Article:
Inside the Winter Circus

Emil Bouglione

Inside the Winter Circus

By Patricia Tennison

I stepped into Le Cellar for lunch, chilled from the quick walk. The owner, Christian, greeted me with the usual warm kisses on both cheeks and escorted me to the bar.

I struck up a conversation with the man beside me. He was well dressed, more so than the other habitués dropping in from work. He wore a pink shirt with impeccable white trim, a well-cut black jacket with a red scarf in the pocket—and a confidence that comes from at least 70 years of flirting with women. He bought me a drink. And a conversation began.

Christian poured us yet another drink, then said to me loud enough for both of us to hear, “Do you know who you are talking with?”

“Yes,” I replied. “A very charming man.”

Christian smiled at the coquettish remark. “This,” he said, “is Monsieur Bouglione.”

In France, this is the equivalent of saying “This is Mr. Barnum & Bailey.” Everyone knows the name. Bouglione is the circus family, of the Cirque d’Hiver, a colosseum-like monument opened by Emperor Napoleon III in the early 1850s, across the street from Le Cellar on rue Crussol in the 11th arrondissement.

Cuff links were a clue

It was only then that I noticed the “E.B.” embroidered on Emile Bouglione’s shirt cuff, and the heavy silver cuff links. He smiled, joined me at a table as I ate my lunch, and talked.

“It’s luck,” he said. He was just born into the family that gave him a chance to run a circus, to meet extraordinary people. “Tony Curtis, he was charming. Burt Lancaster—well, they filmed 'Trapeze' right across the street. Grace Kelly—oh, belle, belle.”

M. Bouglione stopped and reached into a pocket. He pulled out a creamy white envelope addressed to Monsieur Emile Bouglione with a return address from Monaco. Inside was this year’s Christmas card from Grace Kelly’s son, the reigning Prince Albert II of Monaco.

My duck with cepes was excellent. And so was the company.

“A man told me the other day that I was looking even better than usual,” M. Bouglione offered. “I said, ‘Thank you. It’s just a better brand of champagne than usual.’ ”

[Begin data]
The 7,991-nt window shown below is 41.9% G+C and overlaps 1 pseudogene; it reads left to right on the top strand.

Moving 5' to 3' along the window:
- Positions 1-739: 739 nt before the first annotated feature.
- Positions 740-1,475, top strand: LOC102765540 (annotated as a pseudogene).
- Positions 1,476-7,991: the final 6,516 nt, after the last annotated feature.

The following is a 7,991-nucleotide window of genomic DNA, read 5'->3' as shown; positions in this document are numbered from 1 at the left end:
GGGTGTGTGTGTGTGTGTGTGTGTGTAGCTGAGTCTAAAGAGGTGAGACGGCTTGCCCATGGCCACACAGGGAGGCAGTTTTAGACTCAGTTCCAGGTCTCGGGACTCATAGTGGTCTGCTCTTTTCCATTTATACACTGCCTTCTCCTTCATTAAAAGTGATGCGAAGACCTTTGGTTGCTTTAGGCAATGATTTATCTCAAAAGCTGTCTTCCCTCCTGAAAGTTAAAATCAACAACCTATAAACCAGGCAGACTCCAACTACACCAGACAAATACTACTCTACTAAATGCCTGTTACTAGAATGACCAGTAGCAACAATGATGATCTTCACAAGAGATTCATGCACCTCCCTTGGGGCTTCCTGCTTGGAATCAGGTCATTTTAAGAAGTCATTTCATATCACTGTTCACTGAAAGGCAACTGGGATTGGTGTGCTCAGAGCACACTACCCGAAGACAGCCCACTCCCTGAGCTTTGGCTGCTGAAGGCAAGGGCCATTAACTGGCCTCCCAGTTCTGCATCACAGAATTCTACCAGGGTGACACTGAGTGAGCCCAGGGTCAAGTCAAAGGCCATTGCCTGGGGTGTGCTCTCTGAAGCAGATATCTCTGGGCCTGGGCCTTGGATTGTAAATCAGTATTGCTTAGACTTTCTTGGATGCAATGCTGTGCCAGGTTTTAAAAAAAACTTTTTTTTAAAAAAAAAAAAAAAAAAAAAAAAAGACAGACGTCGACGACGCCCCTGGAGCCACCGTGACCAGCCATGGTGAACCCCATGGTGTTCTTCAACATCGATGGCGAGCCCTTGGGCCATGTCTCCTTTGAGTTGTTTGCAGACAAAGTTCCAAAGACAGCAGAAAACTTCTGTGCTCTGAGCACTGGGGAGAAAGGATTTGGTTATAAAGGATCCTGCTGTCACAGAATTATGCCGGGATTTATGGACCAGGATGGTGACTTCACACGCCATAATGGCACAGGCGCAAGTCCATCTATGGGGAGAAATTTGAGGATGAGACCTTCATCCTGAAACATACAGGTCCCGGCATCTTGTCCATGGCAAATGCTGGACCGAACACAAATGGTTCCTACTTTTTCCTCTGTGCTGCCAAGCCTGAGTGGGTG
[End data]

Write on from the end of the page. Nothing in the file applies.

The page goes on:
He sipped his glass of rosé. He continued, “Was I married? No, but my wife was.”

Inside—through the back door

Lunch wrapped up and M. Bouglione invited me to see his kingdom, performing right now. We crossed the street and entered through the back door of the Cirque d’Hiver, past the practicing jugglers, the beautiful women on horseback, the clown with his hair slicked up straight.

“Bonjour, patron,” nodded a stage hand who rushed to open the next door.

“She’s my daughter and she’s my daughter-in-law,” M. Bouglione said with a wink as he pointed to the two women on horseback. They threw him a kiss.

“She,” he said, as he kissed the woman selling balloons, “is my fiance.” She tolerated the joke. “And she is my fiance,” he repeated about another young woman selling booklets.

We stopped at the bar in the lobby and M. Bouglione opened a bottle of chilled champagne, Nicholas Feuillatte, blue label brut. He pointed to the painting behind him, portraits of his parents. “My parents, they gave me this life. I am very lucky.”

The show begins

Soon we were seated among the families, all eyes on the one ring. “Oh, this is good,” he said, as the lights beamed on an athletic couple who flew overhead, entwined like lovers.

The talent entered the ring for the greatest show in Paris: the acrobats, the trained birds, the horses, the clowns.

“This is my favorite,” he said. “C’est petit, mais bon.” Indeed, his favorite was over in just a minute, as a clown played ringmaster for eight dancing women—in tuxedos and shiny little bras—who kept all eyes focused toward the center as the next entertainers readied in the shadows.

M. Bouglione tapped me on the shoulder and pointed up to the orchestra platform. A saxophone introduced a note—not down in a tiny Paris cave but floating up high in this circus in the round, surrounded by red velvet and pumped-in smoky air.

M. Bouglione sighed and smiled. This is his circus, his Chocolate Factory.

He excused himself, and I lost myself in the show: The music that throbbed the back of my chair. The bicyclist, the clowns, the eight dancing women with long pony tails and high heels. The illusionist, who appeared and disappeared.

The photos: From left to right, the audience exits the Cirque d’Hiver, 110 rue Amelot, 75011; circus owner Emile Bouglione at the circus refreshment stand; horses perform inside the circus ring.

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